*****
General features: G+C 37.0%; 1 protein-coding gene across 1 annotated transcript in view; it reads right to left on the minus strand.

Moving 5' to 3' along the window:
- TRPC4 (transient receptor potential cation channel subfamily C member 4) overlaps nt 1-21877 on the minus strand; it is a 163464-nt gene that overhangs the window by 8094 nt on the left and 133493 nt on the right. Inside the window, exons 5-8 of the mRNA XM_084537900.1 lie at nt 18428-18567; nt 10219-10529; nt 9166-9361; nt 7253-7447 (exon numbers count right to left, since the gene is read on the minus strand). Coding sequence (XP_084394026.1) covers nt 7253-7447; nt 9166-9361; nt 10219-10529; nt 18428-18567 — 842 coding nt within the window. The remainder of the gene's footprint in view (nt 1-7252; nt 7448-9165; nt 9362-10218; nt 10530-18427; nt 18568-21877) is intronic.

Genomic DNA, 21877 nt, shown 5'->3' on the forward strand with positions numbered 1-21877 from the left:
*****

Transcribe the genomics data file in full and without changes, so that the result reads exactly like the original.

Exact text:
General features: G+C 37.0%; 1 protein-coding gene across 1 annotated transcript in view; it reads right to left on the minus strand.

Moving 5' to 3' along the window:
- TRPC4 (transient receptor potential cation channel subfamily C member 4) overlaps nt 1-21877 on the minus strand; it is a 163464-nt gene that overhangs the window by 8094 nt on the left and 133493 nt on the right. Inside the window, exons 5-8 of the mRNA XM_084537900.1 lie at nt 18428-18567; nt 10219-10529; nt 9166-9361; nt 7253-7447 (exon numbers count right to left, since the gene is read on the minus strand). Coding sequence (XP_084394026.1) covers nt 7253-7447; nt 9166-9361; nt 10219-10529; nt 18428-18567 — 842 coding nt within the window. The remainder of the gene's footprint in view (nt 1-7252; nt 7448-9165; nt 9362-10218; nt 10530-18427; nt 18568-21877) is intronic.

Genomic DNA, 21877 nt, shown 5'->3' on the forward strand with positions numbered 1-21877 from the left: